Walled in! The inner German border is a computer animation produced by Deutsche Welle and the Berlin Wall Foundation to mark the 20th anniversary of the wall’s fall.

The short movie describes the fortifications and how the border between East and West Germany was set up, and it’s an excellent resource for those who want to know more about it.

Mainly because the Berlin Wall only exists in the memory of those people that experienced it. A few preserved stretches around Berlin remain an abstract idea; sometimes, it’s hard to picture how a city as big as Berlin was split in two with a wall in the middle. At least for me, it was a difficult concept to measure.

Walled in! – The inner German border uses two memorials as the starting point for the video. The computer-animated documentary starts at Bernauer Straße and Ackerstraße, where the Berlin Wall Memorial stands today. There you can see the Church of Reconciliation that was demolished back in 1985 and was replaced with the Chapel of Reconciliation after the German reunification.

For me, movies like this one are essential since they explain an almost distant concept like the Berlin Wall. When I was growing up in Brazil, history classes didn’t manage to tell me what the wall was and why people were trying to jump to the other side. My classes sound weak now, but I’ve met a few people around Berlin that were surprised when they learned more about the wall and realized that they learned something different growing up.

Walled in! – The inner German border also shows another side of the border, a place most people don’t even remember existed. That is the border between East and West Germany in the area today known as Border Memorial Hötensleben.

This was the border between the two countries, 1,378km wide and filled with defences. Some of them only existed there, like landmines, guard dogs and automatic firing devices attached to trip wires that would make escape something almost impossible. Today you can visit the Border Memorial Hötensleben and stand where the border guards used to. It must be quite an experience to be able to stand there.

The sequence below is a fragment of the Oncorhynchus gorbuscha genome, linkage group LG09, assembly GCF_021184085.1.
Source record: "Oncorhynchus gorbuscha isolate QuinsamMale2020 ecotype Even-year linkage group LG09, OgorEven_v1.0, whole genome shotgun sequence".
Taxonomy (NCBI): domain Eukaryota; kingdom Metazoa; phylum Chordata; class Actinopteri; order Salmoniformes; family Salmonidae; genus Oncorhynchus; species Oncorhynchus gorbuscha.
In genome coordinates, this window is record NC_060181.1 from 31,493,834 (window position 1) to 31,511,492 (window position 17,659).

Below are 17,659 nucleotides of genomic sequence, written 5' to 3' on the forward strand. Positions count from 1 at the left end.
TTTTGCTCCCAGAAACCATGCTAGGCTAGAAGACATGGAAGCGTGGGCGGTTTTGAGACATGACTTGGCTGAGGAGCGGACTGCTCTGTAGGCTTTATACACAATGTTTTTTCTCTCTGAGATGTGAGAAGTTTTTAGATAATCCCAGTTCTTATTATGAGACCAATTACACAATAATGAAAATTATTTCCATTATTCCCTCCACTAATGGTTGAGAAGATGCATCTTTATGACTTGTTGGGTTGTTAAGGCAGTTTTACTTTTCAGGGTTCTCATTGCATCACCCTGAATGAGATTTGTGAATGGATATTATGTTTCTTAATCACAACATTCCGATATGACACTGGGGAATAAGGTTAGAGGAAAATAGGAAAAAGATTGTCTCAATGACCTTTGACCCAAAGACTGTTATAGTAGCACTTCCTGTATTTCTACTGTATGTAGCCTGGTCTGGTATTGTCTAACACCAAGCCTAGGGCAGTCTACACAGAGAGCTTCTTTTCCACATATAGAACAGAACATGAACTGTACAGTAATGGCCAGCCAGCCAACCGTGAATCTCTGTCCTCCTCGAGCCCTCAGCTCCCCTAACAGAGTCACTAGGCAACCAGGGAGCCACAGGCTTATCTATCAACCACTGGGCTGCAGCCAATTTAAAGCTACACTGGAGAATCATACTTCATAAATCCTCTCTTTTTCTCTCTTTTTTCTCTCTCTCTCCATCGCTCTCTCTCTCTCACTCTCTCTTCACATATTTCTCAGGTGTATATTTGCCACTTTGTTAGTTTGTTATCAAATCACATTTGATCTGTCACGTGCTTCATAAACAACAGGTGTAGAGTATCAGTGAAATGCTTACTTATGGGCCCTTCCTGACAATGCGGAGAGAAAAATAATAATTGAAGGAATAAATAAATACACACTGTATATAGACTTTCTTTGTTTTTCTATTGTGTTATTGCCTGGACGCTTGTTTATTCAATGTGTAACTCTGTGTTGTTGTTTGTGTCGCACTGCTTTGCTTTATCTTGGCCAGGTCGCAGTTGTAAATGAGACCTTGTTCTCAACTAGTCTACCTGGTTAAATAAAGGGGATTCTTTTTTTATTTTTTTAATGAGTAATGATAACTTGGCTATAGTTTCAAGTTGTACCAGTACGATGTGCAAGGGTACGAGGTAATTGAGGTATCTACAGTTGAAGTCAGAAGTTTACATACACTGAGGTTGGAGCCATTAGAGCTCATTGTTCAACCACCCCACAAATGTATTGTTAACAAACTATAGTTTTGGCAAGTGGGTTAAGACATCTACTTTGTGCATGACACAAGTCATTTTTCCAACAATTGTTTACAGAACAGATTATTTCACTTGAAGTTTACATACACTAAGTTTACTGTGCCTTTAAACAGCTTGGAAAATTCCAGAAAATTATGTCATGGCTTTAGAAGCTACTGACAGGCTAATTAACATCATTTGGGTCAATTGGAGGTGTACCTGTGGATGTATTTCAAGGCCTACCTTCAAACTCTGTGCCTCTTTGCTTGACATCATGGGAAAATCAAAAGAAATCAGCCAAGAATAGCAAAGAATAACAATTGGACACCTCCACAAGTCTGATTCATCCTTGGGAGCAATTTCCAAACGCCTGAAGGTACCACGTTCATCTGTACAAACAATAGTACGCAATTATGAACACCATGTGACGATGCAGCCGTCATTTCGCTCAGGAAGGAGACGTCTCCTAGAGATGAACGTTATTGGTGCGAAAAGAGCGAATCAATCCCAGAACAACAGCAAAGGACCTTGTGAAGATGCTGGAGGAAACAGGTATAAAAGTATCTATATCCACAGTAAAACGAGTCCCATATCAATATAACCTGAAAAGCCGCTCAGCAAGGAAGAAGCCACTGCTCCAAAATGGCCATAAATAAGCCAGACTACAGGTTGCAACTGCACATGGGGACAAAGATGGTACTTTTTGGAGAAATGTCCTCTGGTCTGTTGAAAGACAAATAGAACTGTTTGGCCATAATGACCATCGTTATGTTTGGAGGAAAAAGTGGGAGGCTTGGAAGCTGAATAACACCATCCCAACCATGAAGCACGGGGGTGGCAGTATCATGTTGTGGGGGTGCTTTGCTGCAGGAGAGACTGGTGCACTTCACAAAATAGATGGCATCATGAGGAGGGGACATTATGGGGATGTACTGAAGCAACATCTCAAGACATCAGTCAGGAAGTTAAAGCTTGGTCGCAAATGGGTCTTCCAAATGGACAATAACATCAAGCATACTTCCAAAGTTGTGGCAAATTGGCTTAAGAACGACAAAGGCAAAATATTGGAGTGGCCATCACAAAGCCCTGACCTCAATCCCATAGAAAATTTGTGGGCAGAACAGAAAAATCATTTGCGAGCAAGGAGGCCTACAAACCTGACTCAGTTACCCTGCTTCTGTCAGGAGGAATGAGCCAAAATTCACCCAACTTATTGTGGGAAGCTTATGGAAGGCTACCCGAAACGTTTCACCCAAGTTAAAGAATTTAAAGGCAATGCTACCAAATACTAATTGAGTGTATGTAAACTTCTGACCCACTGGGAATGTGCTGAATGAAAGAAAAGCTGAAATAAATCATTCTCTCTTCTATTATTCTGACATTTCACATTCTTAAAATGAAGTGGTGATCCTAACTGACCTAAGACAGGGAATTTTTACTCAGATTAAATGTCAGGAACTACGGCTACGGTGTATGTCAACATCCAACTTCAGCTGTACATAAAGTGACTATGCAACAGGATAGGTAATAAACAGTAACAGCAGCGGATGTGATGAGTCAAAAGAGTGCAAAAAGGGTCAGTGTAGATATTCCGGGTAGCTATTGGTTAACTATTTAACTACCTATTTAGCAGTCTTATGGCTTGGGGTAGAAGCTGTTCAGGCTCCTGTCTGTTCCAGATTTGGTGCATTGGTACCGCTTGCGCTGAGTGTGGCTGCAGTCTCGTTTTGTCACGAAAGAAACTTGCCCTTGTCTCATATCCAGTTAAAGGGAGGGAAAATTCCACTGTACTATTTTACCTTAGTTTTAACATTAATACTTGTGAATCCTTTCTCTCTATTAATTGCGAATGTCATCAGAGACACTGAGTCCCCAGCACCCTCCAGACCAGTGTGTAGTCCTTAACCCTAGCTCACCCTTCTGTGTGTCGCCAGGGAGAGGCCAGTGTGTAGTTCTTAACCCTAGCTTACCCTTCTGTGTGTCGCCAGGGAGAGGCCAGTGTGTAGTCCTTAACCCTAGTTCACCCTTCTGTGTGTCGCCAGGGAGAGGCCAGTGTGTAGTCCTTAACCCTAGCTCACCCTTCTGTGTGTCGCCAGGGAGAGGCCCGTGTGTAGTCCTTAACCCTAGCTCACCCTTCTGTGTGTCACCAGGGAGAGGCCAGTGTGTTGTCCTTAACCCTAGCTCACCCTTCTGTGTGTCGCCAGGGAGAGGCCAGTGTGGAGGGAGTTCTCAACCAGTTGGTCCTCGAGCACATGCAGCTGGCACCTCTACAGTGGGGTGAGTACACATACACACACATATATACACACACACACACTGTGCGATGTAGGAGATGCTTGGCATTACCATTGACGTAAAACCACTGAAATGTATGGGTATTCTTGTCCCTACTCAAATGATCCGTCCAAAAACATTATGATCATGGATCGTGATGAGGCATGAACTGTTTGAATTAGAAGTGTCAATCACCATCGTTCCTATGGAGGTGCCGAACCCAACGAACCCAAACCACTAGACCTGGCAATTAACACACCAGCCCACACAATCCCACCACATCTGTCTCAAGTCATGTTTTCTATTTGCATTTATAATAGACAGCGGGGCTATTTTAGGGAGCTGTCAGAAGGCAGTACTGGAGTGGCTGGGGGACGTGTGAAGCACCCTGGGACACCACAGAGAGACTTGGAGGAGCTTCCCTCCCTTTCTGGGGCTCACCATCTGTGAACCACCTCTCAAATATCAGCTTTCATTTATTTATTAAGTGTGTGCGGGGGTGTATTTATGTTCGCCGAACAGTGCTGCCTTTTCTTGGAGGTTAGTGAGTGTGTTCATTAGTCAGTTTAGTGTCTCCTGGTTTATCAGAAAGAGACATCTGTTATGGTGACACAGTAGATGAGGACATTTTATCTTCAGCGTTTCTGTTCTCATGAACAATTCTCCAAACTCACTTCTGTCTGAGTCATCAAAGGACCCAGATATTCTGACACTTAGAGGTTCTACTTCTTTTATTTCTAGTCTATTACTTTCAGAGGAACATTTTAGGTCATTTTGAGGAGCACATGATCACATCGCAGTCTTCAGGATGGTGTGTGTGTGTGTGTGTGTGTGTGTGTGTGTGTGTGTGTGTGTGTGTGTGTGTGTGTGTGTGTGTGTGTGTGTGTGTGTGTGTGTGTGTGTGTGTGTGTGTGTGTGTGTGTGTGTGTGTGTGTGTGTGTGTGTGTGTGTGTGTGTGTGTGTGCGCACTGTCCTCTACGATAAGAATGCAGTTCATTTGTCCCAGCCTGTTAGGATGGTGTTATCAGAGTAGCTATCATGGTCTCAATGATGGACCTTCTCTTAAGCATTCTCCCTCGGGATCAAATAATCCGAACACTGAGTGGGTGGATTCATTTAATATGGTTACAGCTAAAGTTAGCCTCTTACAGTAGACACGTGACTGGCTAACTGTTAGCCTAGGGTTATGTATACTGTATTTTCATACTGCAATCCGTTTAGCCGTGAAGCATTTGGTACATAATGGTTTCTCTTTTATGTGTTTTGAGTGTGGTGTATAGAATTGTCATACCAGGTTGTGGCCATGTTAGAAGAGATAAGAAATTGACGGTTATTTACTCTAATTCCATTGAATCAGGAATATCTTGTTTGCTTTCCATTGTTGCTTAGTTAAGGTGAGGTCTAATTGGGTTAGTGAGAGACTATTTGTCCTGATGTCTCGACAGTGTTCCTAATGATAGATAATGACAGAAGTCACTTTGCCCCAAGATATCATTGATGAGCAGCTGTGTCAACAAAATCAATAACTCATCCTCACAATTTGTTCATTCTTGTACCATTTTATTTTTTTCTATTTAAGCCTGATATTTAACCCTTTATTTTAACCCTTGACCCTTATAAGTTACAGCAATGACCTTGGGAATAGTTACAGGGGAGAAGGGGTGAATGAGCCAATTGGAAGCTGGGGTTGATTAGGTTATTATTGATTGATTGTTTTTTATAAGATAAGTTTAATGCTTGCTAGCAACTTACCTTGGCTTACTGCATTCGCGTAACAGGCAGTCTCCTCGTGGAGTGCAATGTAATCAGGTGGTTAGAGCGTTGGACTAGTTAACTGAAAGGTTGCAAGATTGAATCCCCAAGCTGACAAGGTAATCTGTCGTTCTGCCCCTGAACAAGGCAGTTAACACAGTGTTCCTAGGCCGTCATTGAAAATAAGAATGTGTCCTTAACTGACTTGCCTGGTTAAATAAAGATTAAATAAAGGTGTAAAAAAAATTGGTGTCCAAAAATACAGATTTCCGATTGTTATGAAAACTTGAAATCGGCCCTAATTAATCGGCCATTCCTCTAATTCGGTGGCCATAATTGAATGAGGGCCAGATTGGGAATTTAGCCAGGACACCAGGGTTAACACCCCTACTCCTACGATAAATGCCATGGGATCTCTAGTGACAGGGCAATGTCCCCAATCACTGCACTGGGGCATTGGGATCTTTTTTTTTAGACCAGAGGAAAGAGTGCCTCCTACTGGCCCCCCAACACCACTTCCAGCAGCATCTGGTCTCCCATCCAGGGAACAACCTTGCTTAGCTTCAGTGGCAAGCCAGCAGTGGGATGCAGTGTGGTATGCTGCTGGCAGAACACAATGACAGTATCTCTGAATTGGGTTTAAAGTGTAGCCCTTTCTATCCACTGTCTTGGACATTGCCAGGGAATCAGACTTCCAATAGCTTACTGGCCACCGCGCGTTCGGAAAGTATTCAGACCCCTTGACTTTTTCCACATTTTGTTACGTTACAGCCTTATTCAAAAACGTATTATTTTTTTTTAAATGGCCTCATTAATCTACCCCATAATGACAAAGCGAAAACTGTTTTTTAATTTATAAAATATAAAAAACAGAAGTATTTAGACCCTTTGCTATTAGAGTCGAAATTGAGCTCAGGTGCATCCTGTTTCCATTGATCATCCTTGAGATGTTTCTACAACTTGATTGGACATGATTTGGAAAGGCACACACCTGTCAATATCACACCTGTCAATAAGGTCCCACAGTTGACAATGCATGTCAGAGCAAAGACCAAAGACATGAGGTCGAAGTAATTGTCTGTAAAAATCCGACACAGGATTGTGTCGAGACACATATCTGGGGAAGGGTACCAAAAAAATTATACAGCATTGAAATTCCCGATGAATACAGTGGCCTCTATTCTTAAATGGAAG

Walled in! – The inner German border is a fantastic documentary that shows how the Berlin Wall worked and explains, in an easy to understand way, how the German border used to be from 1961 to 1989.

Back in 1999, local historian Christian Bormann found something that it wasn’t supposed to be lost. Nine years after demolition began, he found a piece of the Berlin Wall, somehow forgotten in the woods between a train station and a supermarket. More than 80 meters of the original Berlin Wall, built in 1961, is standing there, some with the V-shaped brackets that once had barbed wire on it. It’s hard to believe that something with this historical importance was lost and this is why we went there to see it with our own eyes.
Close to the Bundestag is where you can find the Parliament of Trees against War and Violence. In german, this place is called Parlament der Bäume gegen Krieg und Gewalt and is a memorial for the people who died trying to cross the Berlin Wall. Ben Wagin, a performance artist that lives in Berlin since 1957, is the person responsible for creating this memorial at the border strip.
Fotostrasse and the Berlin Wall next to Topography of Terror

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